ABC, Disney find new NYC home
The network has inked a deal with Trinity Church Wall Street to acquire the rights to develop property the church owns in a deal worth at $650 million.
The deal gives Disney the rights to develop the property for 99 years and the company has announced plans to leave most of the cluster of properties it currently owns near Lincoln Square.
While the property at 4 Hudson Square is developed, Disney will lease back its current buildings from Silverstein Properties for five years.
The new location gives Disney a full city block of land that is also expected to become home to much of the media giant’s New York operations.
Disney did not sell the Armory building it owns, which is across the street from its current main campus. ESPN’s New York City operations occupy this space.
ABC has operated out of its current home dating back to the 1980s and include studios and production facilities for “ABC World News Tonight,” “Live with Kelly and Ryan” and “The View.”
“Good Morning America,” however, will remain at its studios in Times Square.
All three of these prominent broadcasts, as well as ABC’s flagship O&O WABC, are slated to move to the new Hudson Square development.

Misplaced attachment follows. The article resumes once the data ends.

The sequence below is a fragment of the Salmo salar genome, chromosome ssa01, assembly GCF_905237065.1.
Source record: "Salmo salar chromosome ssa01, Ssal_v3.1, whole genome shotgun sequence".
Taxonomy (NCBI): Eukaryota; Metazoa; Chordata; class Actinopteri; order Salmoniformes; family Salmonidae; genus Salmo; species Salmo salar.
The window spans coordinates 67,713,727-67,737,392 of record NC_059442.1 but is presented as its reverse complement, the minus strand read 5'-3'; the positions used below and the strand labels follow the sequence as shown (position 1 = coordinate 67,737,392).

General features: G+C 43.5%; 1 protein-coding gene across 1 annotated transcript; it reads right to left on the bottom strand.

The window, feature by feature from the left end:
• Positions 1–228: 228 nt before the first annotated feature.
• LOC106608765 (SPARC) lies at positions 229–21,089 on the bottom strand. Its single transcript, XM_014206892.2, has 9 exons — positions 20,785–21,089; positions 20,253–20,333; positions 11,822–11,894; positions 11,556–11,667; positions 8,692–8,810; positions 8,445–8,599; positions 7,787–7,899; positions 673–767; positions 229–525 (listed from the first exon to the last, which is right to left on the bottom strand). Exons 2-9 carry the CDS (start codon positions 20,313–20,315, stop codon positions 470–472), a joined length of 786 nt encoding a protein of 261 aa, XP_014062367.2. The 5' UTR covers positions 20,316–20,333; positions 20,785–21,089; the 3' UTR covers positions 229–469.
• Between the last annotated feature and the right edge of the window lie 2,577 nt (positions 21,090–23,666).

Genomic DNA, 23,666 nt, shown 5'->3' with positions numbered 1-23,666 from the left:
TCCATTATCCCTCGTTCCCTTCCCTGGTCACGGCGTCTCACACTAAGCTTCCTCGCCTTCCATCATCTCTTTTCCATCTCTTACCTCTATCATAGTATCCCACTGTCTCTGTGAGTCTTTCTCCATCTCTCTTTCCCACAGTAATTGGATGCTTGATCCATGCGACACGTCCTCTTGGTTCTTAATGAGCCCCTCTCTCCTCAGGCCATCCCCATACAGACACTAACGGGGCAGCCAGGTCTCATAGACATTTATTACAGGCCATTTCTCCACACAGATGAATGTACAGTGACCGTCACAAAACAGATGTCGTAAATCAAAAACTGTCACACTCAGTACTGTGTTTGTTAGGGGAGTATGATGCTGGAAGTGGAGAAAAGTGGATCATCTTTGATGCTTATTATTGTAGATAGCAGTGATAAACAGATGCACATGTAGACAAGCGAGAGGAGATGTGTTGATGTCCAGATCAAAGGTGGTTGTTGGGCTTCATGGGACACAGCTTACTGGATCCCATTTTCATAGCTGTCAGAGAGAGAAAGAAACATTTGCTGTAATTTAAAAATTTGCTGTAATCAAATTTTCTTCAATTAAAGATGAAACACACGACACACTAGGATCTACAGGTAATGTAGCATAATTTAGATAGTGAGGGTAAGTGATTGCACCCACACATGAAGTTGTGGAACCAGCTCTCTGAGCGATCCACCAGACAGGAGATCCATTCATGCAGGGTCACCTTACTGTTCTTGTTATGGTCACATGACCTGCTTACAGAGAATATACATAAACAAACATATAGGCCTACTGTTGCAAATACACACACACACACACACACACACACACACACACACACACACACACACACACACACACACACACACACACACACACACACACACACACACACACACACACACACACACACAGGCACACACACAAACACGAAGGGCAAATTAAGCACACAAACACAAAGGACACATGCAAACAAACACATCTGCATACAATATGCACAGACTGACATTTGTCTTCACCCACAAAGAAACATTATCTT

The move means WABC, which brands on air as ABC 7 and Channel 7 Eyewitness News, will lose its conveniently matching “7 Lincoln Square” address in favor of the 4 Hudson Square address (the network also uses the address 77 West 66th Street).
In New York, Channel 4 is occupied, at least virtually, by NBC O&O WNBC — though it brands on air mainly as “NBC New York.”
WABC also operates a streetside studio at its current location that is home to the station’s local newscasts.
CNN is expected to move to the Hudson Yards development, which is a separate property located farther north.
Trinity Church, located in south Manhattan, is one of the largest real estate owners in New York City, owning approximately 14 square acres of property in Manhattan.
The church’s property ownership dates back to 1696, when it purchased its first plot of land on Wall Street. In 1705, the church was granted an additional 215 square acres by England’s Queen Anne, a move that has survived centuries of court challenges.
The church has since sold off much of its property, but rakes in $158 million a year from its real estate holdings.
In 2117, the land (and any building built on to it) will revert back to Trinity ownership.